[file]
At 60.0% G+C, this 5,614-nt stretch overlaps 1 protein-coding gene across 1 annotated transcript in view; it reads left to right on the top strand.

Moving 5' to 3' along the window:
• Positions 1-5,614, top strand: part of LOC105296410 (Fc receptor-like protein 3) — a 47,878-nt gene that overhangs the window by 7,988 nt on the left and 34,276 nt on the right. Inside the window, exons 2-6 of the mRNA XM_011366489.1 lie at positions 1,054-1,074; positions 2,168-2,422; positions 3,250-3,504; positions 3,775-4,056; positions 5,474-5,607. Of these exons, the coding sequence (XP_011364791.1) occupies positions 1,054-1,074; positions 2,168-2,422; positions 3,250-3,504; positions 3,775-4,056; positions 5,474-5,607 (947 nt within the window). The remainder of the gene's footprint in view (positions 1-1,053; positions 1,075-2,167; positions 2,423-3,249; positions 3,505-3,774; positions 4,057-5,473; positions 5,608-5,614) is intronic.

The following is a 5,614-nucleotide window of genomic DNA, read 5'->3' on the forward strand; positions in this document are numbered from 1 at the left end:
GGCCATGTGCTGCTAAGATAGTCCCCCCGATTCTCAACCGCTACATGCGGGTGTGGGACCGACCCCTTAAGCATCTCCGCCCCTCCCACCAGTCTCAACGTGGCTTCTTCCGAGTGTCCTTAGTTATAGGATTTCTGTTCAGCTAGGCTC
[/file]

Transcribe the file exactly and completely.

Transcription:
At 60.0% G+C, this 5,614-nt stretch overlaps 1 protein-coding gene across 1 annotated transcript in view; it reads left to right on the top strand.

Moving 5' to 3' along the window:
• Positions 1-5,614, top strand: part of LOC105296410 (Fc receptor-like protein 3) — a 47,878-nt gene that overhangs the window by 7,988 nt on the left and 34,276 nt on the right. Inside the window, exons 2-6 of the mRNA XM_011366489.1 lie at positions 1,054-1,074; positions 2,168-2,422; positions 3,250-3,504; positions 3,775-4,056; positions 5,474-5,607. Of these exons, the coding sequence (XP_011364791.1) occupies positions 1,054-1,074; positions 2,168-2,422; positions 3,250-3,504; positions 3,775-4,056; positions 5,474-5,607 (947 nt within the window). The remainder of the gene's footprint in view (positions 1-1,053; positions 1,075-2,167; positions 2,423-3,249; positions 3,505-3,774; positions 4,057-5,473; positions 5,608-5,614) is intronic.

The following is a 5,614-nucleotide window of genomic DNA, read 5'->3' on the forward strand; positions in this document are numbered from 1 at the left end:
GGCCATGTGCTGCTAAGATAGTCCCCCCGATTCTCAACCGCTACATGCGGGTGTGGGACCGACCCCTTAAGCATCTCCGCCCCTCCCACCAGTCTCAACGTGGCTTCTTCCGAGTGTCCTTAGTTATAGGATTTCTGTTCAGCTAGGCTC